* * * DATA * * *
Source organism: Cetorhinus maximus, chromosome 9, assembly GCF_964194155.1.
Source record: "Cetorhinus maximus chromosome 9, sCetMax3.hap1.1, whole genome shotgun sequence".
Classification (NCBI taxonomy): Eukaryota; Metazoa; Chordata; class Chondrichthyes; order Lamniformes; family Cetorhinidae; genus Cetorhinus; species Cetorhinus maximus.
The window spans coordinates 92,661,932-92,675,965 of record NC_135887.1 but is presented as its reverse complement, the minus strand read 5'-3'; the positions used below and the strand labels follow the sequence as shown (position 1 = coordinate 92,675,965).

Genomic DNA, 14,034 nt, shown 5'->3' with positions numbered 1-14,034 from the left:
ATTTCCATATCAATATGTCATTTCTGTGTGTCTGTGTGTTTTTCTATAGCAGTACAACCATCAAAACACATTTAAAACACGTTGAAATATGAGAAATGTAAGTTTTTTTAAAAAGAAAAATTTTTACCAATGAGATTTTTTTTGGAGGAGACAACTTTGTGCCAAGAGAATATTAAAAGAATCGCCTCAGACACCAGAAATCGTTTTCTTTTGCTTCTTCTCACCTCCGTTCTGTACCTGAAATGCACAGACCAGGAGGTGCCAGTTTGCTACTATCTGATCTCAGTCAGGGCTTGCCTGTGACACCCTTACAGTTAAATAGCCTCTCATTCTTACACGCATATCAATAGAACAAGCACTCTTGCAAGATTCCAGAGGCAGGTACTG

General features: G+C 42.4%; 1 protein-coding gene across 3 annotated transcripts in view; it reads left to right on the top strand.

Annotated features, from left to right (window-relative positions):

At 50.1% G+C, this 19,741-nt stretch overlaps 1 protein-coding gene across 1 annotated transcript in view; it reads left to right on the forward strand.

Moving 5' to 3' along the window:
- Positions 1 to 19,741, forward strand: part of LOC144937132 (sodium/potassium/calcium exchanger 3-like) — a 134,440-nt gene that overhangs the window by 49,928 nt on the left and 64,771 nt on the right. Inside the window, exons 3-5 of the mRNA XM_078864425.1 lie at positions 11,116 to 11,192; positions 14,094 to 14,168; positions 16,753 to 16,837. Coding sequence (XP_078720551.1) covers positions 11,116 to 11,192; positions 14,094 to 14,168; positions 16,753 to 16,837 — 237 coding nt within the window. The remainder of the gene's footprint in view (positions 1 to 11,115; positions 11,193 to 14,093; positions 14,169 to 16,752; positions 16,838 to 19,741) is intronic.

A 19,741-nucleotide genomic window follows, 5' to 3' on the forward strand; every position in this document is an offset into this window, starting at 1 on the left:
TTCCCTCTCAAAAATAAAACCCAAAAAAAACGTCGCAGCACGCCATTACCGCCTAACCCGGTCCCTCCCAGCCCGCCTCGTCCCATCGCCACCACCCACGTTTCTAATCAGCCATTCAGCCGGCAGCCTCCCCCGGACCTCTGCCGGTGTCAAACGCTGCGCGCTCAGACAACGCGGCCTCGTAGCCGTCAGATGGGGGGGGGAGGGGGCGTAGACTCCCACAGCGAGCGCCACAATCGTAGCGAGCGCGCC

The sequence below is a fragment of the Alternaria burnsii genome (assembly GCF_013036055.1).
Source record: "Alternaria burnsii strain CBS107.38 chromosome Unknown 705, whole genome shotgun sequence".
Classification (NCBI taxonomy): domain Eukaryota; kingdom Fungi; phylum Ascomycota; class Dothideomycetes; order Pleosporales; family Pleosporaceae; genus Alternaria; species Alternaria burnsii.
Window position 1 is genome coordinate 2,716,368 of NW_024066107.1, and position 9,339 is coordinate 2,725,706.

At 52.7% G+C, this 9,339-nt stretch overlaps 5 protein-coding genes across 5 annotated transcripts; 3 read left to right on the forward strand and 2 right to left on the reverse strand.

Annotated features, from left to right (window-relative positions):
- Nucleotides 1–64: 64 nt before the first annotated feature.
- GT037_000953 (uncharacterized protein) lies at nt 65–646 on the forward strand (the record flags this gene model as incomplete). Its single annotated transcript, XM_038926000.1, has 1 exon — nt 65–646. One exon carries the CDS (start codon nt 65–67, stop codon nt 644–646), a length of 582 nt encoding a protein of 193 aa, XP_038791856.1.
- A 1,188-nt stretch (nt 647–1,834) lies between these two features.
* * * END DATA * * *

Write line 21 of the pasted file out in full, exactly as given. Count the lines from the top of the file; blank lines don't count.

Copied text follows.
- GT037_000953 (uncharacterized protein) lies at nt 65–646 on the forward strand (the record flags this gene model as incomplete). Its single annotated transcript, XM_038926000.1, has 1 exon — nt 65–646. One exon carries the CDS (start codon nt 65–67, stop codon nt 644–646), a length of 582 nt encoding a protein of 193 aa, XP_038791856.1.